ssh -i ~/rsync-key [user]@[remotehost]
…and your remote host is still asking for a password, check your /var/log/secure log (or wherever your SSHd daemon logs it’s events. If you see the phrase: -
Authentication refused: bad ownership or modes for directory /home/[user]
this is because SSH apparently doesn’t like group write access to that user’s /home directory on the remote host. If you take that off by running the command: -
chmod g-w /home/[user]
…and then try logging into the remote host with SSH using your private key, it should now work. Another thing you can try is setting “StrictMode No” in your /etc/ssh/sshd_config file, this disables Strict modes on directories, which might be a little safer.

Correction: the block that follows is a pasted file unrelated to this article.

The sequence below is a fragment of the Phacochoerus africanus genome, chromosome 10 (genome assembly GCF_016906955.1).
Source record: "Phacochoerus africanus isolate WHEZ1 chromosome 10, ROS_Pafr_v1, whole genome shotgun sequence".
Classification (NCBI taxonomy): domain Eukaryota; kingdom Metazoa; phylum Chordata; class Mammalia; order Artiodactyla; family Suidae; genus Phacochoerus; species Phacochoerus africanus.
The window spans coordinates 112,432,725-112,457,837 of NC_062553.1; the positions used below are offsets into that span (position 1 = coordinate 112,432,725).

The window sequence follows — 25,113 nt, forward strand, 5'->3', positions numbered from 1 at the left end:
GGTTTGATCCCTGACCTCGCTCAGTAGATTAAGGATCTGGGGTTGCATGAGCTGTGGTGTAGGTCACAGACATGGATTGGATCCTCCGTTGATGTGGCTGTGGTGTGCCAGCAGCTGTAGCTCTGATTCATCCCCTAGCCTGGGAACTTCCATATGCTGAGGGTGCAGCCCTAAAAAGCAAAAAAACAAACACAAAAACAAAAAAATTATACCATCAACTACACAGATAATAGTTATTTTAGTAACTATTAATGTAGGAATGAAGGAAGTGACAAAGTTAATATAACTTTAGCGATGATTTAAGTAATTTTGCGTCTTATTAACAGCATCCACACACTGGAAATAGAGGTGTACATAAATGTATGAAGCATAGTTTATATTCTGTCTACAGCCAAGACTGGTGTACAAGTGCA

This took me two hours of research to figure out, so I’m saving you the trouble! :-)
The only other reason that I’ve found where rsync refuses to connect via the public key is because SELinux is enabled. You can temporarily disable it to see if this is the problem with:-
echo 0 >/selinux/enforce
This will turn it off. Use:-
echo 1 >/selinux/enforce
to turn it back on again. If you want to disable SELinux for good, you can edit the following file under RedHat-based systems:-
and change the SELINUX value from “enforcing” to disabled.
This is not the recommended way to use SELinux (i.e.you should probably use it) but I’ve not looked very deeply into SELinux and for me, it causes more problems than it solves. However I might get around to learning it at some point. If you do know about SELinux, it’s doubtful you needed this tutorial in the first place ;-)